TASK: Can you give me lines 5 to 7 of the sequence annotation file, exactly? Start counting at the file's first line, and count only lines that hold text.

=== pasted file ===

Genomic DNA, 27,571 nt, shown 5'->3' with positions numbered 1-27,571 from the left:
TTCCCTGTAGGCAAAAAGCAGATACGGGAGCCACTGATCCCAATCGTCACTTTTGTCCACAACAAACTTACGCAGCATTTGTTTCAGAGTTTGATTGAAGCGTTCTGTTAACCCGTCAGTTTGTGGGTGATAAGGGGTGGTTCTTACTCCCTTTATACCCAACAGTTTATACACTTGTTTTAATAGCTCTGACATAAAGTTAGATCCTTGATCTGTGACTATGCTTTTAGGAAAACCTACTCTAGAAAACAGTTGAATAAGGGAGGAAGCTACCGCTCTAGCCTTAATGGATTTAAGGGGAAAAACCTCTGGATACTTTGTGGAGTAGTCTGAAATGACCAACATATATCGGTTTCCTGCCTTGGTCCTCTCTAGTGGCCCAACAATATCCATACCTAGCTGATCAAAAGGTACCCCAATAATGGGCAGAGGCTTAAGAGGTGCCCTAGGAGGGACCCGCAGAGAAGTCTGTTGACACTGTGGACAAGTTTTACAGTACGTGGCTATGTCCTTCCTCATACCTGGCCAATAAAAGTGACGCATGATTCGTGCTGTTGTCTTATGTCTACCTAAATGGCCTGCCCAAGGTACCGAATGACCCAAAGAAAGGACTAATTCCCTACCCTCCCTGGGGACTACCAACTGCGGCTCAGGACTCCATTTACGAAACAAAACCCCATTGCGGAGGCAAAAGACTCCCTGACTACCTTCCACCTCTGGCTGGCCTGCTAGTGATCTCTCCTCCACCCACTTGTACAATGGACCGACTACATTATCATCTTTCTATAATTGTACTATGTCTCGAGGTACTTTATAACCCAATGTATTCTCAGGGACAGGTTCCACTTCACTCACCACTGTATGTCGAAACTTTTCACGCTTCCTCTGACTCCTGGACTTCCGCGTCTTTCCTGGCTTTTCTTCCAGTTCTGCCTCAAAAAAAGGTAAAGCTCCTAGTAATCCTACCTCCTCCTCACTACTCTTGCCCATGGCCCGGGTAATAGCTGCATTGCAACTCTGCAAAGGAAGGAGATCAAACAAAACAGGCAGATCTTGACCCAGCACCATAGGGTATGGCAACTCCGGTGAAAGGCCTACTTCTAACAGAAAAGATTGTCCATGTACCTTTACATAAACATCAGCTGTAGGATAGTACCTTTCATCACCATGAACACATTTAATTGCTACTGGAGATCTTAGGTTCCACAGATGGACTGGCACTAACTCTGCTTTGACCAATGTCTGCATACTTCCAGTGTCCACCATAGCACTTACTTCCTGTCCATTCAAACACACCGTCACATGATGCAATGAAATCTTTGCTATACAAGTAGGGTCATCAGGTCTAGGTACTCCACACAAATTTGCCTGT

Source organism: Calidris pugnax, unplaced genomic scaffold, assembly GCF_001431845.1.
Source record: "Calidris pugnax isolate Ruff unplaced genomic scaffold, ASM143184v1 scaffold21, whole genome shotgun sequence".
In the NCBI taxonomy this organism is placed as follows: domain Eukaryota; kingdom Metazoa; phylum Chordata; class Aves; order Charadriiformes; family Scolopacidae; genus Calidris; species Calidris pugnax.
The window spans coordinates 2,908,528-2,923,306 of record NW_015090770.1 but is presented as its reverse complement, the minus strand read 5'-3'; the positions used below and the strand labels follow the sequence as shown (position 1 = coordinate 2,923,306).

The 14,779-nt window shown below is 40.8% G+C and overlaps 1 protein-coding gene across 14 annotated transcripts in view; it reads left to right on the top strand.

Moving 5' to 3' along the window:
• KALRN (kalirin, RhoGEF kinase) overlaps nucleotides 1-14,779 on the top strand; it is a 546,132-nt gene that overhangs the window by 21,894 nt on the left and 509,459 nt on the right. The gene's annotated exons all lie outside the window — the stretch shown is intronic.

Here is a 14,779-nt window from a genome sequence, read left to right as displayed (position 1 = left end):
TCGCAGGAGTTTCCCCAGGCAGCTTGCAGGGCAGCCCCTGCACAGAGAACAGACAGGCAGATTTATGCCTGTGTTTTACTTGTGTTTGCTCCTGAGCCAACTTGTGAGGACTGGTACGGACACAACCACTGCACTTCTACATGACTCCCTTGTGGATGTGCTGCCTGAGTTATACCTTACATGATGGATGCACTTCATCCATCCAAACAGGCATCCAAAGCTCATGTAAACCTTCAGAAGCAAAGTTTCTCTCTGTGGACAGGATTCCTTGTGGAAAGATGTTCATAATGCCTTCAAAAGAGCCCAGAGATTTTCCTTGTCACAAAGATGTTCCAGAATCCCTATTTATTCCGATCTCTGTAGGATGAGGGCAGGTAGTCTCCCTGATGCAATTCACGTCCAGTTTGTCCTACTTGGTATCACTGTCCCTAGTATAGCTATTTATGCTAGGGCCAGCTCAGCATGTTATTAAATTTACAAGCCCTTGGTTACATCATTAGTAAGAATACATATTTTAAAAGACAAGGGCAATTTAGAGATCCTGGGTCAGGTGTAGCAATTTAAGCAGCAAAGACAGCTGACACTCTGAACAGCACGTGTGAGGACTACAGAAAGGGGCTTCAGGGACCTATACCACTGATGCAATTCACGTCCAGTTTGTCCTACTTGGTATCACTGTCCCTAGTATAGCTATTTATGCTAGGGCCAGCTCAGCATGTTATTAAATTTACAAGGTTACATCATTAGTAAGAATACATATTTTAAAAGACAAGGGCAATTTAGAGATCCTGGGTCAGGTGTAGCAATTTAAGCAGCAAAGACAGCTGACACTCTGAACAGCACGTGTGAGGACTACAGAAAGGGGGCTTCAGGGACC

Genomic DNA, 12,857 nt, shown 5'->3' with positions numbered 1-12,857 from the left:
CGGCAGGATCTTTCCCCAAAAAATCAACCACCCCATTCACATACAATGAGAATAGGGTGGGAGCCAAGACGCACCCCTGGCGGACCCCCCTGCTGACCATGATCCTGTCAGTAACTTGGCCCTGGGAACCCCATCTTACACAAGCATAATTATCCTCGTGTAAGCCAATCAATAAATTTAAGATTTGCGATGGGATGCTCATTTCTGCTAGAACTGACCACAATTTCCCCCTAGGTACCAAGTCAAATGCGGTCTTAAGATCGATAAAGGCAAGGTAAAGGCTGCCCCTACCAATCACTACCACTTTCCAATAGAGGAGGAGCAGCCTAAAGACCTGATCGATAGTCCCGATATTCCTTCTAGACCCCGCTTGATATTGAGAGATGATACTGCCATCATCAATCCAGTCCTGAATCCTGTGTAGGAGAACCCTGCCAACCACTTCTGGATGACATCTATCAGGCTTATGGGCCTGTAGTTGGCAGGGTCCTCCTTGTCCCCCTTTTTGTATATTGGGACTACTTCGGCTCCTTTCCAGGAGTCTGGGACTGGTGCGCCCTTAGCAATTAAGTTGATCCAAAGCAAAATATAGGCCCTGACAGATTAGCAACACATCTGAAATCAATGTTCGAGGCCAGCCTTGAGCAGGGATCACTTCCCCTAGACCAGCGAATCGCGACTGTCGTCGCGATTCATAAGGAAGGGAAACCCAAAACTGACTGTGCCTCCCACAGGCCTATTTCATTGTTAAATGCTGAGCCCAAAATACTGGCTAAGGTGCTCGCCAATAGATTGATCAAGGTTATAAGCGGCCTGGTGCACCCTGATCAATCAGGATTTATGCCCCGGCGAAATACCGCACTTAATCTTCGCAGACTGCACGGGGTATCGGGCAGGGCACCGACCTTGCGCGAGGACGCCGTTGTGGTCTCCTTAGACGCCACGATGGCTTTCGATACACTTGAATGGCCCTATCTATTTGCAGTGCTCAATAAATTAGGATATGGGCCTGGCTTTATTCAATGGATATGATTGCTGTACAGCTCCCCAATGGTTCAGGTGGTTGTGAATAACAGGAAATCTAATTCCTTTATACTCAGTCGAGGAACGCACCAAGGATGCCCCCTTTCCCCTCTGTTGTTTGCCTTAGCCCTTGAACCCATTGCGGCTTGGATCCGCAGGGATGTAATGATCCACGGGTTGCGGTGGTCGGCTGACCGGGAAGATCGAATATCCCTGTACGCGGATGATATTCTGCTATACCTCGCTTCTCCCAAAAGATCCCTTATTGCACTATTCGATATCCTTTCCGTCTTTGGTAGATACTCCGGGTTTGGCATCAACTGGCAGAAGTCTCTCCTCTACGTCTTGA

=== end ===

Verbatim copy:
In the NCBI taxonomy this organism is placed as follows: domain Eukaryota; kingdom Metazoa; phylum Chordata; class Aves; order Charadriiformes; family Scolopacidae; genus Calidris; species Calidris pugnax.
The window spans coordinates 2,908,528-2,923,306 of record NW_015090770.1 but is presented as its reverse complement, the minus strand read 5'-3'; the positions used below and the strand labels follow the sequence as shown (position 1 = coordinate 2,923,306).

The 14,779-nt window shown below is 40.8% G+C and overlaps 1 protein-coding gene across 14 annotated transcripts in view; it reads left to right on the top strand.